#MissingDCGirls Finally Caught People’s Attention, but How Do You Bring Them Home?

From: The Root

Written By: Yesha Callahan

In the article “#MissingDCGirls Finally Caught People’s Attention, but How Do You Bring Them Home?,” senior editor Yesha Callahan writes about the increasing number of African American teens that have been disappearing from the Washington D.C. area since February. Furthermore, she points to the lack of police efforts in addressing the possible causes of these disappearances.

Callahan explains:

“But where are the missing? Sure, as I said previously, some were runaways and do return home. But that can’t be true of all 22 people currently missing.”

Metropolitan (D.C.) Police Department

She continues:

“But with 22 teens reported missing over the last two months, that’s still 22 too many. And 22 too many to deny that there could possibly be an issue with trafficking in the area. I’m not an expert in sex trafficking, but one reason it’s plaguing the country is that these people move in silence. They’re your everyday police officers (see above) and average joes out here pimping young teens (and I’m not going to just say girls, because it happens to boys, too).”

See a video clip here.

Read More About the History of Human Trafficking in ABHM’s exhibit Kidnapped: The Middle Passage.

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Black Teens Arrested While Waiting For the Bus

By Morgan Whitaker, Msnbc.com

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Deaquon Carelock, Raliek Redd and Wan’Tauhjs Weathers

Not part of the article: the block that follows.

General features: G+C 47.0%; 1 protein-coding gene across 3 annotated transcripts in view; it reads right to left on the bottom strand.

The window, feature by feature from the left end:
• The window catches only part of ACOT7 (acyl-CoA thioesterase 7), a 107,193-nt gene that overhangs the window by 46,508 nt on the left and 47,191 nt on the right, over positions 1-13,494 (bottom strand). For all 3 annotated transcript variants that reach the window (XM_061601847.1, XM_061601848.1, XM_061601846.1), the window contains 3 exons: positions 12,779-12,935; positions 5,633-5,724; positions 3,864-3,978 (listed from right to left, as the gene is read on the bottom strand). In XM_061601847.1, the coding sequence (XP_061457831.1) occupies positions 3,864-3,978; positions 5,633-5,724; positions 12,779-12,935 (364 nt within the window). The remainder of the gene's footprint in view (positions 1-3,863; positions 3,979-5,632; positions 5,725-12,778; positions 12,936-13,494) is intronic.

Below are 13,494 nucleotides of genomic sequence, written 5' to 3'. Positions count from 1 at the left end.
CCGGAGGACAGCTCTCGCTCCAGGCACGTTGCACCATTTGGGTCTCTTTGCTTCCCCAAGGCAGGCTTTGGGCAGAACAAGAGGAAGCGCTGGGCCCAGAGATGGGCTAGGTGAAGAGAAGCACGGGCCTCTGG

Charges were dropped against three African-American teenagers who said they were waiting for a school bus last week when they were arrested by police. “After reviewing the facts associated with these arrests, I have decided to dismiss the charges in the interest of justice,” said District Attorney Sandra Doorley in a statement Tuesday. The basketball players said they were waiting for a bus in Rochester, N.Y., to take them to a scrimmage when police asked them to leave the area. When 17-year-old Deaquon Carelock and 16-year-olds Raliek Redd and Wan’Tauhjs Weathers pushed back against the officer’s request, saying they were following instructions from their coach, police arrested them. The teens were later charged with two counts of disorderly conduct. (. . .)

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“We tried to tell them that we were waiting for the bus,” Weathers added. “We weren’t catching a city bus, we were catching a yellow bus. He didn’t care. He arrested us anyways.” Police say the teens were obstructing pedestrian traffic and repeatedly ignored orders to disperse, according to a police report obtained by FOX station WROC. Police had been keeping an eye on the area after receiving complaints of loitering from a nearby store. The students’ coach said he had no reason to think they were causing trouble.“My guys were waiting for the bus like they normally do,” Jacob Scott, the student’s basketball coach, said. “I get to the scene after parking my car and three of my guys are handcuffed.”  (. . .)

Jacob Scott

Jacob Scott

“One of the police officers actually told me, if he had a big enough caravan, he would take all of us downtown,” Scott said, referring to himself and the other students waiting to attend the scrimmage on a day off from school.

“These young men were doing nothing wrong, nothing wrong,” he said of the arrested players. “They did exactly what they were supposed to do.” (. . .)

The teens posted bail, and the case is scheduled for disp(osition). “They are not bad kids,” Raliek Redd’s mother, Crystal Chapman, said. “They are awesome boys. They all have good grades in school. I don’t want them to be profiled at all.”

 

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